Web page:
If you are getting pressure at the starting loads there are several reasons.

Look at the fired brass and insert a new bullet in the case, (It should fall in). If it doesent go in
easy then you have a tight neck or it is longer than the neck portion of the chamber.

If it is not to long (Can be fixed by trimming) then you may/must turn the necks down.

The other thing it could be is bullet seating depth . If it is touching the lands at all it will raise
the pressure and it will need to be seated .020 off the lands and then you can work closer to
the lands in steps of .005.

Some chambers have no free bore and this is a common condition if not dealt with.

There is nothing wrong with the primers as long as it is the one listed in the load data.

I hope this helped.

J E CUSTOM
__________________
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  #5  
Old 12-28-2010, 10:54 AM
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Join Date: Feb 2009
Posts: 16
Re: Flatning Primers and Blowing Out Primers

The length of the neck on your brass could also cause problems. If the neck is too long the chamber in your new rifle, when you chamber the round, the end of the neck gets crimped onto the bullet causing excessive, and erratic pressures.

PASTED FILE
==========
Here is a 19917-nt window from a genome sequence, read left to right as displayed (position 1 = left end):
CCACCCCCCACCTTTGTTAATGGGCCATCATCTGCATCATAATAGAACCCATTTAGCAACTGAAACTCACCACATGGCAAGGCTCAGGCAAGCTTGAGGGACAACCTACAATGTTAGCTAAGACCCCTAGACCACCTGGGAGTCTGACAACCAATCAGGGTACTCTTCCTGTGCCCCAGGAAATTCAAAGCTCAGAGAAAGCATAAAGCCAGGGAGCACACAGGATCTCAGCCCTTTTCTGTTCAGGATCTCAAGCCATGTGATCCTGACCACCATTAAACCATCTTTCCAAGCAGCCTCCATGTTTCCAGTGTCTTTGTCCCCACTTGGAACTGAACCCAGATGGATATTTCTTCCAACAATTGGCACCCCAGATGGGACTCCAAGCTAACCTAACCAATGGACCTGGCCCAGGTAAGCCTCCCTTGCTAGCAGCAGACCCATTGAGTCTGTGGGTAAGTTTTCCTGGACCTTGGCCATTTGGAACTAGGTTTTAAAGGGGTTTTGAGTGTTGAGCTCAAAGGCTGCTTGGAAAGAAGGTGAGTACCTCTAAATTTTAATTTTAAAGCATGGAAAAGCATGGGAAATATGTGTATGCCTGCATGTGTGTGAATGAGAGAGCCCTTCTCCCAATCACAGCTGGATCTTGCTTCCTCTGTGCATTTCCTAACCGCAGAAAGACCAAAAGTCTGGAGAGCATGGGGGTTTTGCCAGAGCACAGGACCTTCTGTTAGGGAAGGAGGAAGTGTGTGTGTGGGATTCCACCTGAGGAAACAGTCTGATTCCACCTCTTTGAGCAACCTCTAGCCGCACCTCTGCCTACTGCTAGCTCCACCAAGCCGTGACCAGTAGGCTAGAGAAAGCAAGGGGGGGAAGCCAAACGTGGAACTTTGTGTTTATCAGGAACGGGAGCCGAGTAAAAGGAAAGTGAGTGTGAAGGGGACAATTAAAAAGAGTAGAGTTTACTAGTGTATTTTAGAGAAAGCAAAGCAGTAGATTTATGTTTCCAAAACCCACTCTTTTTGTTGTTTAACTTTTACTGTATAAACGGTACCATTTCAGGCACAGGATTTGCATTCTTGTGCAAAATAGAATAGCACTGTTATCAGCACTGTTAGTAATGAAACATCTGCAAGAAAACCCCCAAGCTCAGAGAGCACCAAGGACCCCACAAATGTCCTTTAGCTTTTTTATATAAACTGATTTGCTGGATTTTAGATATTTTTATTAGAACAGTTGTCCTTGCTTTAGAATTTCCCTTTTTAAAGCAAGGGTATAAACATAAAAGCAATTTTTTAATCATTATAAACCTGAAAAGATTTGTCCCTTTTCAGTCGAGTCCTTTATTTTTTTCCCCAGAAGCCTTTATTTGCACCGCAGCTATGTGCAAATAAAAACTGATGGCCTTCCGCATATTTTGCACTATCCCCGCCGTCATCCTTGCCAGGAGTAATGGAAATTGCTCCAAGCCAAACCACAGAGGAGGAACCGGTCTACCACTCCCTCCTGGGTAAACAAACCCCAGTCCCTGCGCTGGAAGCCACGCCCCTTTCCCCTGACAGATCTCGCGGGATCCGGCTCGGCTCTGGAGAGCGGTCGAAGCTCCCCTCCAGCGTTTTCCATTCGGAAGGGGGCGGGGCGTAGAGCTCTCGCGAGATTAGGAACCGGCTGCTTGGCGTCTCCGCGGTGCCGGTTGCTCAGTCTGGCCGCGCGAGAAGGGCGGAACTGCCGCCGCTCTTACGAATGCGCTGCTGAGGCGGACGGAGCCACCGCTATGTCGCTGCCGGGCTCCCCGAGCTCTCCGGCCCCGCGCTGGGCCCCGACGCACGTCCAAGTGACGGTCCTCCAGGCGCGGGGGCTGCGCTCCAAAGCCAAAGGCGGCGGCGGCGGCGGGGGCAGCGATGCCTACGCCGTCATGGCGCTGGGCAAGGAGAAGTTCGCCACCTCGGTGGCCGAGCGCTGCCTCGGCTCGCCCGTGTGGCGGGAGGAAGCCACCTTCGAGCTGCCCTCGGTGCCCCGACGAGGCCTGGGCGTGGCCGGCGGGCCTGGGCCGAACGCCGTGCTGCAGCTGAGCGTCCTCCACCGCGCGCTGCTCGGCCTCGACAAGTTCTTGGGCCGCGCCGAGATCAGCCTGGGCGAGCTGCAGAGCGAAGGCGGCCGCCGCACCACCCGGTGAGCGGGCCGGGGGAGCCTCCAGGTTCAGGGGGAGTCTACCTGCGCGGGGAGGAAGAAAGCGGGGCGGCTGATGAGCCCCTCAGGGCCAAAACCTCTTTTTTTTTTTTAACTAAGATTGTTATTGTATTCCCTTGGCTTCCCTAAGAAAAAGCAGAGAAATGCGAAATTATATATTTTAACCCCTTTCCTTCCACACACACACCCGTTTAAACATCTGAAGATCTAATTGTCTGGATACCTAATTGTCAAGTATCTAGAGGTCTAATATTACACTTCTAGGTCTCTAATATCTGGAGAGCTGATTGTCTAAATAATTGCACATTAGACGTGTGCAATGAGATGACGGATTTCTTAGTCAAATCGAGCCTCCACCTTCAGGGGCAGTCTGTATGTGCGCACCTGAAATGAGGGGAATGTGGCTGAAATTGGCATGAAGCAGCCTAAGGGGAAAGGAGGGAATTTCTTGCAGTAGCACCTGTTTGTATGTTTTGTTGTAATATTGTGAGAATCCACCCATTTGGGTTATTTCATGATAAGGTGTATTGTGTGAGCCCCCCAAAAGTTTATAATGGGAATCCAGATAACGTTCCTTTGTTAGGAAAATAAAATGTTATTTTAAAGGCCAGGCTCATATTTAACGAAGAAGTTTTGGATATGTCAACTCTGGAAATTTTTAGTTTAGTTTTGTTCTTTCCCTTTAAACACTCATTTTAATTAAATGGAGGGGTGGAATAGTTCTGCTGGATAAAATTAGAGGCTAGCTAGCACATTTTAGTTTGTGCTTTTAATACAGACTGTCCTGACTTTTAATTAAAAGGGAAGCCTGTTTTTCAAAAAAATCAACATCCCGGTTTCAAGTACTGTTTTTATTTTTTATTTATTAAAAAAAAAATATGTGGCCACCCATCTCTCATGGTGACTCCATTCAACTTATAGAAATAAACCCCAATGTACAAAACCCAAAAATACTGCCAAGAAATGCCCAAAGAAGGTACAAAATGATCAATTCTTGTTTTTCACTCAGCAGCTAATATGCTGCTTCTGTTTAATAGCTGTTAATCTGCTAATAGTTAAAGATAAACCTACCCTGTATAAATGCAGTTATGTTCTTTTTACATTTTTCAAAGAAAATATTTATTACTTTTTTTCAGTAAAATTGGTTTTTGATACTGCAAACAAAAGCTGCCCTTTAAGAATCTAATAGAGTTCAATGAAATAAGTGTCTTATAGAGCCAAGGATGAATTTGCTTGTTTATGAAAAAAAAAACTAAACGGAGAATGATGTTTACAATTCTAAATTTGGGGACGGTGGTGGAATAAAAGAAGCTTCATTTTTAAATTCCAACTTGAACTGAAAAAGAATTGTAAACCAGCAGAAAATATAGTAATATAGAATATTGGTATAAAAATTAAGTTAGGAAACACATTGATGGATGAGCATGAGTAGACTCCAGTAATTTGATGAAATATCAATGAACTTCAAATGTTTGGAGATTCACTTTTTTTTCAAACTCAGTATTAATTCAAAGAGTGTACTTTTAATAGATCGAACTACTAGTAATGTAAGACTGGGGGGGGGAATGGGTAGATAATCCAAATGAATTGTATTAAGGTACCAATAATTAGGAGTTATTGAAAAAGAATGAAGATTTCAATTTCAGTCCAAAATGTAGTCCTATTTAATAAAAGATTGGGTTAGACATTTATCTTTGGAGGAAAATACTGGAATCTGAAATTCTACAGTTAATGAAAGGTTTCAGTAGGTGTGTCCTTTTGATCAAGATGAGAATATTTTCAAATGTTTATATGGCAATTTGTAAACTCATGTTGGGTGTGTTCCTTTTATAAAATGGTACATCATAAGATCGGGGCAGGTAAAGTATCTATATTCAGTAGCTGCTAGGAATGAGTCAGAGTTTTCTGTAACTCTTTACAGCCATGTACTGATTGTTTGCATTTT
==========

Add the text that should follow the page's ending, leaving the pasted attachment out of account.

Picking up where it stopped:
Earlier in this thread, bullet seating depth was covered really well so I won't go into that.

Other causes could be oil or solvent in the chamber, improper headspace (even with a new rifle), short throat (covered with bullet seating depth).

I suggest making sure there isn't any oil or solvent in the chamber, a seating depth gauge, trim the case necks, and have headspace checked.
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  #6  
Old 12-28-2010, 02:13 PM
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Join Date: Jun 2010
Location: greenwood, IN
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Re: Flatning Primers and Blowing Out Primers

awhile back I ran into a similar problem with Blackhills brass. The necks were all over the place and half the primer pockets were loose after one firing! Have also heard similar results with Winchester brass (new stuff)
gary
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  #7  
Old 12-28-2010, 10:39 PM
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Join Date: Feb 2008
Location: Sacramento, CA
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Re: Flatning Primers and Blowing Out Primers

One other thing, if your brass has Been exposed to high pressures the primer pockets may be loose. If so then dump it and start again with new brass. Long necks may have started the problem but if you trimmed and then continued having problems then it may be loose pockets.